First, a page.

Do you think it is bad to feel ashamed?
In this interview, Maarten Aalberse suggests that we have a tendency to feel ashamed about feeling shame and that this causes us problems. He suggests responding to those feelings with empathy and compassion instead of trying to reject these painful emotions. What does that look like?
Shame comes up quite often for me. The other day, a participant in a session I was facilitating said, ‘Well I think this sort of thing is a waste of time. Nothing ever changes as a result.‘ and pop there it was… shame. Gnawing away at my gut. Making me want to crawl into a corner and hide.
My mind went into overdrive: I am a waste of space. All those years of training were a waste of time. I have been deluding myself. It was all pointless. ( I actually feel a bit ashamed letting you know the crazy thoughts my mind can come up with!)
And then, I remembered Maarten’s suggestions and I breathed and asked myself , ‘Can I turn towards this pain with kindness? Can I hold these feelings with compassion? Can I use all of those years of training to choose my next words? Even though the urge to react is so strong?’
This sounded like a good plan, so instead of getting defensive I responded with curiosity, ‘What would have to happen for today to be worthwhile? What would we each need to do?‘
The conversation moved forward and we made a plan.
I think that Maarten may be right. That allowing those feelings to be there and treating them with kindness may lead to more effective responses.
What about you…are you ashamed of shame? What happens when you treat those feelings with compassion instead? Does that work better for you?
9 thoughts on “What To Do With Feelings of Shame”
I can’t find the exact quote right now, but Helen Block Lewis wrote something that I believe to be key on this.
I paraphrase :
« Shame is a very contageous and painful feeling, sopainful that the person who witnesses somebody else experiencing shame often looks away. Parents (and psychotherapists) are no exception. »
How sad and how true, often… And this is, I believe, how shame of shame develops…
And why we tend to go away from our shame.
What you describe so well, Rachel, is how turning towards shame, with compassion can be so very healing…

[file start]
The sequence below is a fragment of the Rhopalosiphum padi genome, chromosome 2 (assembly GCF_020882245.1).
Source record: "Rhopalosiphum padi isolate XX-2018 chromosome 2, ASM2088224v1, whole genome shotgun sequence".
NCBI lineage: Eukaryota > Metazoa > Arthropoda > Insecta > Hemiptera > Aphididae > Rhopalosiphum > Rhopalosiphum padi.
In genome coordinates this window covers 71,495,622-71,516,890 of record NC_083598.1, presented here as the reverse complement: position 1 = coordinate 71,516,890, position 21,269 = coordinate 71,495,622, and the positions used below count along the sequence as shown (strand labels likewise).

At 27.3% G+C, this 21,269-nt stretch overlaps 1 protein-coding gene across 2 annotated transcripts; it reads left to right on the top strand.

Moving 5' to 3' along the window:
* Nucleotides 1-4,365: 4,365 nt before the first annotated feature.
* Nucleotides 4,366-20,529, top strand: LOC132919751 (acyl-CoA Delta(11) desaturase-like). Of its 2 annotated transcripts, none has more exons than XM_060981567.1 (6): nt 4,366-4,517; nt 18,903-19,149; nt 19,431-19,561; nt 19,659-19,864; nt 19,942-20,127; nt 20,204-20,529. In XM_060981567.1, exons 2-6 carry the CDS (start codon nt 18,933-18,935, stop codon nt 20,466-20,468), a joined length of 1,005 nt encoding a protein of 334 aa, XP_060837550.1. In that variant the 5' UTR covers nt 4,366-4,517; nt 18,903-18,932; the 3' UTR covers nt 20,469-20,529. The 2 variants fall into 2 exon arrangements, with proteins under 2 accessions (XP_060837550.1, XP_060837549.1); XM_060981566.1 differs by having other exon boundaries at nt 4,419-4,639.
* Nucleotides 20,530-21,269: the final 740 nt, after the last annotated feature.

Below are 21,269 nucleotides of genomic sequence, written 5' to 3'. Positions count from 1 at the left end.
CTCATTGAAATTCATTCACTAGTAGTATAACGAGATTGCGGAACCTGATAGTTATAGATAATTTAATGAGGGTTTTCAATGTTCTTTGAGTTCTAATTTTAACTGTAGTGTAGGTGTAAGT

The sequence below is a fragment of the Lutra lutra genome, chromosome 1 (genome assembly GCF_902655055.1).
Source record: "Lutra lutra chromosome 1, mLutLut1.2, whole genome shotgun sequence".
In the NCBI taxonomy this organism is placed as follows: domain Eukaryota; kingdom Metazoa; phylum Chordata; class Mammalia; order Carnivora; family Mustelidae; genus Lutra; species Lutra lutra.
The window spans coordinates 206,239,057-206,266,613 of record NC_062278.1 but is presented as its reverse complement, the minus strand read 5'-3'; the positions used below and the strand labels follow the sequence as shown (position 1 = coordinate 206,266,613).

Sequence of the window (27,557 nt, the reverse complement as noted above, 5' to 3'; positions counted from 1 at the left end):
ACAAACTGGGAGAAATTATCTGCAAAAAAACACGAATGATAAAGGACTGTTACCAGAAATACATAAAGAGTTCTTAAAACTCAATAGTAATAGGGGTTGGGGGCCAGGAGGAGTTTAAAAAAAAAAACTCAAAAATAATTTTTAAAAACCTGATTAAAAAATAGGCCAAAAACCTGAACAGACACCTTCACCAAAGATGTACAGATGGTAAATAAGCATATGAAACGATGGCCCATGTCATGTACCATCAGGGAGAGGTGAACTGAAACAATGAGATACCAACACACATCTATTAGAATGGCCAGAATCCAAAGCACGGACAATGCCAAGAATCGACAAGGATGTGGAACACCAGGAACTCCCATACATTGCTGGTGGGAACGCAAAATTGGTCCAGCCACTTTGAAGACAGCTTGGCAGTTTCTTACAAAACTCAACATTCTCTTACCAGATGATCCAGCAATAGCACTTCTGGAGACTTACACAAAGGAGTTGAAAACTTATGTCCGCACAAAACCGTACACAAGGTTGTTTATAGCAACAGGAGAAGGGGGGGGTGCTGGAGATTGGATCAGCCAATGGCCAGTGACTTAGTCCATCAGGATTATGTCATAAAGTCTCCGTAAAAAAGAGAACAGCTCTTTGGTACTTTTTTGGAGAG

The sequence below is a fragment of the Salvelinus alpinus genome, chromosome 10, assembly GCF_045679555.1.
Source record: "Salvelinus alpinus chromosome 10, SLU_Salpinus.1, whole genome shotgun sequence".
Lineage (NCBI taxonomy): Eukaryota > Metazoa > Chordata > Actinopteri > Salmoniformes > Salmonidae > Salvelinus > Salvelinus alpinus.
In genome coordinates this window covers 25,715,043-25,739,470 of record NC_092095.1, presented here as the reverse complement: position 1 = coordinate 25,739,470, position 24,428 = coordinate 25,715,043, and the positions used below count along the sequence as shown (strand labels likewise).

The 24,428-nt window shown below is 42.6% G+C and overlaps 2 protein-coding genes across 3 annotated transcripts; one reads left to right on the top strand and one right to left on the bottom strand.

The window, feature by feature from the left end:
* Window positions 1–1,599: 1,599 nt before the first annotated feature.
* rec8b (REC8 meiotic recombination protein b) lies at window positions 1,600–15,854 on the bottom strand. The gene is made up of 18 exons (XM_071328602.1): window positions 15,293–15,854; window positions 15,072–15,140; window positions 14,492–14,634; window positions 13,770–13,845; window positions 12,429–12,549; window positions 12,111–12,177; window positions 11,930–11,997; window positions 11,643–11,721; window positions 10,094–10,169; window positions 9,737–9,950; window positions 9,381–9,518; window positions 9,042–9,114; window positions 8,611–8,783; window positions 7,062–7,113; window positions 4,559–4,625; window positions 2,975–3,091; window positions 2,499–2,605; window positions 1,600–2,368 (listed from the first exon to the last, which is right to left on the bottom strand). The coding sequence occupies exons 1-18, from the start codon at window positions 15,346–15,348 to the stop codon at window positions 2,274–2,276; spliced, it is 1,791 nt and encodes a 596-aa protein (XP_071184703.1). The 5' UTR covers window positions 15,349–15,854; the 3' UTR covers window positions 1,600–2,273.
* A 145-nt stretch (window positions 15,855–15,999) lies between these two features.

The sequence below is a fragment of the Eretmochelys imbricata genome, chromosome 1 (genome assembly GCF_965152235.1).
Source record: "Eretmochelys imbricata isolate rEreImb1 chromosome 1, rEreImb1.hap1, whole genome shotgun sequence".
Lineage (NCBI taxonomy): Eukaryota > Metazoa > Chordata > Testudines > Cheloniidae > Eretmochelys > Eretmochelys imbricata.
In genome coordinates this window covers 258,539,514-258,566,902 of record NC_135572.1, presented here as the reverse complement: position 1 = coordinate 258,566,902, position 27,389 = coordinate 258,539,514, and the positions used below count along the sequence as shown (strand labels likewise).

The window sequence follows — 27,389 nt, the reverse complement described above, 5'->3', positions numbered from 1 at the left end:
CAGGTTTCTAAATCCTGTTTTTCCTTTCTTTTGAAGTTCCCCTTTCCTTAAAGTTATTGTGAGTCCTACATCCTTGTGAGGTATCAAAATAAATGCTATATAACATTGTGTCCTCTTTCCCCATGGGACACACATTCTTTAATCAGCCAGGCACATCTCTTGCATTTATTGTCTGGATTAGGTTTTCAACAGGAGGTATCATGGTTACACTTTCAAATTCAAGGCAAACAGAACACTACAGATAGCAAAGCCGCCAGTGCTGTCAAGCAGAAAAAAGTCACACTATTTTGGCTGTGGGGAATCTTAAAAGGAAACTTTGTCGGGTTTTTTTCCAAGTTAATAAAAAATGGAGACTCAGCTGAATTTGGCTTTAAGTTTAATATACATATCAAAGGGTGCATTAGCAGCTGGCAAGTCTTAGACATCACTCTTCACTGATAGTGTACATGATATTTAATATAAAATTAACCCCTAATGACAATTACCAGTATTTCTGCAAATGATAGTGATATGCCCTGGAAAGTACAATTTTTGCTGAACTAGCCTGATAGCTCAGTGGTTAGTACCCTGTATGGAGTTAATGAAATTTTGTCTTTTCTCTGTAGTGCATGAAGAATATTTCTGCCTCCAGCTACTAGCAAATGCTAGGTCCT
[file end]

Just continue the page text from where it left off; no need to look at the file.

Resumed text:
What I wished I had mentioned in the interview with Michelle Skeen, was that I find it important to differentiate shame and humiliation (= being shamed by somebody else)..
Whereas i believe that shame is usually a signal that we goofed up or failed (as your example illustrates so well, rachel), and as such is a very important signal, I can’t see anything good in being humiliated…
Unfortunately, shame and humilation are often mixed up… i’m afraid Brene Brown, who we both love heaps, makes that mistake every now and then, which explains why she tends to see shame more negatively than I do..
And unfortunately, too, when we are ashamed of our shame, we expect the other to humiliate us and will perceive his responses as humiliating. Very painful interactions tend to occur, then….
What you describe, Rachel, can be a great way of moving beyond such a downwards spiral.
Maarten, both of your responses are so wise and thought provoking. I can definitely relate to both the fear of humiliation and turning away from others shame. Sadly, I think that shaming a child is the most powerful way to get them to comply. So I think we learn to perpetuate that cycle of humiliation and shame.
Yes, hélas, and… you inspire me to spend some time with my son, the next time I see him, totalk about some of my responses that “i’m not proud of”, explore with him how that has impacted him and what would have been more helpful response of mine, given what I was aiming for… Thank you for nudging me in that direction, Rachel!
I also want to come back to the shame of shame, and link this to Matt McKay &Michelle Skeen’s work :
If (and that is admittedly not a small if…) I can be with « this shame, now », triggered in « this context », allow my self to be « not-knowing » and be with all that goes with this moment of disorganisation, something new can emerge. Then shame has become my ally.
Whereas when I don’t want to be with this shame (turn my eyes away from it, so to speak)
I’ll dive more deeply into the kind of old stereotypical stories that are so well described here as interpersonal schemas
This is such a lovely discussion. Thank you. Martin, if I understand you, you are saying shame is when you humiliate yourself, and humiliation is being shamed by somebody else.
James ! What a nice surprize to see you « pop up » here… (as an aside : how about writing together a little paper on you work with client-generated metaphors – that as you know I’m quite fond of – and ACT ? I’m convinced that there are many more parallels than meet the eyes at a first glance, and also some interesting differences).
Now about your question :
Yes, in the sense that, for me, shame is « between me and me », and humiliation between « me and invalidating or even abusive others ».
However I would not describe shame as « humiliating yourself » .
Humbling yourslf comes already much closer… But it still sounds a bit too « mindy » for me… I think that the first shame-response is especially an emotional one, rather than one related to self-talk /talking oneself down. IMO, it is a process of disorganizing muscular and cognitive patterns, when we « sense » that our present behavior does not lead us to where we want to go (the « failed intentionality » that Francis Broucek wrote about).
Especially when we can’t accept this disorganisation, we start to struggle with it. And one of the forms this struggle can take are self-accusations. Don Nathanson has described this very well in his « compass of shame ».
I hope this makes sense ?
Oh, and thank you for the compliments…